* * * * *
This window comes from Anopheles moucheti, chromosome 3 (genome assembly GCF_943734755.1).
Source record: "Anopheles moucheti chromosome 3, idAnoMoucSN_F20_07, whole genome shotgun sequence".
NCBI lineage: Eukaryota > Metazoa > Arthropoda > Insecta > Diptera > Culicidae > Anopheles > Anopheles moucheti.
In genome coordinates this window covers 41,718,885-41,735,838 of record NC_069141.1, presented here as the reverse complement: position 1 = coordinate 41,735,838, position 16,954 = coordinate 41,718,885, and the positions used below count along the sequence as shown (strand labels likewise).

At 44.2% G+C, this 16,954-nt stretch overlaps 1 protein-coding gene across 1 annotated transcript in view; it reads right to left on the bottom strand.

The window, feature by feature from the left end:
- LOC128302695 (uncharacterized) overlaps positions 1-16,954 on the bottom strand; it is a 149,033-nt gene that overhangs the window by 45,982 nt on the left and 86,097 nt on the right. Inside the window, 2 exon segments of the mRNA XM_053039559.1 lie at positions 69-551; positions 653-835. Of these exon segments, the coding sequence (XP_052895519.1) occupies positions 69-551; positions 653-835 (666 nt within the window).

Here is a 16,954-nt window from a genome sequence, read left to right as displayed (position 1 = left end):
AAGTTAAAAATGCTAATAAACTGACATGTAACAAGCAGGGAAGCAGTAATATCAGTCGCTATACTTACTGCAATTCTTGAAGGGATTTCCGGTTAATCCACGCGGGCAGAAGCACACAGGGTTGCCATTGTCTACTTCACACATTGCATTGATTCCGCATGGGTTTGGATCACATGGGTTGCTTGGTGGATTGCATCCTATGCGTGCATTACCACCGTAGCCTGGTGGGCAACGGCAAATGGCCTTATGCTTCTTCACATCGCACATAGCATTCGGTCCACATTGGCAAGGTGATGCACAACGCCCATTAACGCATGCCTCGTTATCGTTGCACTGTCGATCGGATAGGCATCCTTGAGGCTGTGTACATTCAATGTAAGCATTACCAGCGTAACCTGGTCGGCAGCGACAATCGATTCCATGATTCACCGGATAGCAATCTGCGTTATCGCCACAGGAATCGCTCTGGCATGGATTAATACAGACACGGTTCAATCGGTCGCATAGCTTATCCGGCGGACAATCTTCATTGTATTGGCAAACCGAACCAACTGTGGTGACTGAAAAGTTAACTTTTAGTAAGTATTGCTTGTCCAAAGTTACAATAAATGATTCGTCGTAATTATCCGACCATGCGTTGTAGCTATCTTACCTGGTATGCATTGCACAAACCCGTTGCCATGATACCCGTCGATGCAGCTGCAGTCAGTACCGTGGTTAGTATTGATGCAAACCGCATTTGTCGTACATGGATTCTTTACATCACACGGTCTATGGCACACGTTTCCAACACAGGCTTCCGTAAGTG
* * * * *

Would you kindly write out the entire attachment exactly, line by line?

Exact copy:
This window comes from Anopheles moucheti, chromosome 3 (genome assembly GCF_943734755.1).
Source record: "Anopheles moucheti chromosome 3, idAnoMoucSN_F20_07, whole genome shotgun sequence".
NCBI lineage: Eukaryota > Metazoa > Arthropoda > Insecta > Diptera > Culicidae > Anopheles > Anopheles moucheti.
In genome coordinates this window covers 41,718,885-41,735,838 of record NC_069141.1, presented here as the reverse complement: position 1 = coordinate 41,735,838, position 16,954 = coordinate 41,718,885, and the positions used below count along the sequence as shown (strand labels likewise).

At 44.2% G+C, this 16,954-nt stretch overlaps 1 protein-coding gene across 1 annotated transcript in view; it reads right to left on the bottom strand.

The window, feature by feature from the left end:
- LOC128302695 (uncharacterized) overlaps positions 1-16,954 on the bottom strand; it is a 149,033-nt gene that overhangs the window by 45,982 nt on the left and 86,097 nt on the right. Inside the window, 2 exon segments of the mRNA XM_053039559.1 lie at positions 69-551; positions 653-835. Of these exon segments, the coding sequence (XP_052895519.1) occupies positions 69-551; positions 653-835 (666 nt within the window).

Here is a 16,954-nt window from a genome sequence, read left to right as displayed (position 1 = left end):
AAGTTAAAAATGCTAATAAACTGACATGTAACAAGCAGGGAAGCAGTAATATCAGTCGCTATACTTACTGCAATTCTTGAAGGGATTTCCGGTTAATCCACGCGGGCAGAAGCACACAGGGTTGCCATTGTCTACTTCACACATTGCATTGATTCCGCATGGGTTTGGATCACATGGGTTGCTTGGTGGATTGCATCCTATGCGTGCATTACCACCGTAGCCTGGTGGGCAACGGCAAATGGCCTTATGCTTCTTCACATCGCACATAGCATTCGGTCCACATTGGCAAGGTGATGCACAACGCCCATTAACGCATGCCTCGTTATCGTTGCACTGTCGATCGGATAGGCATCCTTGAGGCTGTGTACATTCAATGTAAGCATTACCAGCGTAACCTGGTCGGCAGCGACAATCGATTCCATGATTCACCGGATAGCAATCTGCGTTATCGCCACAGGAATCGCTCTGGCATGGATTAATACAGACACGGTTCAATCGGTCGCATAGCTTATCCGGCGGACAATCTTCATTGTATTGGCAAACCGAACCAACTGTGGTGACTGAAAAGTTAACTTTTAGTAAGTATTGCTTGTCCAAAGTTACAATAAATGATTCGTCGTAATTATCCGACCATGCGTTGTAGCTATCTTACCTGGTATGCATTGCACAAACCCGTTGCCATGATACCCGTCGATGCAGCTGCAGTCAGTACCGTGGTTAGTATTGATGCAAACCGCATTTGTCGTACATGGATTCTTTACATCACACGGTCTATGGCACACGTTTCCAACACAGGCTTCCGTAAGTG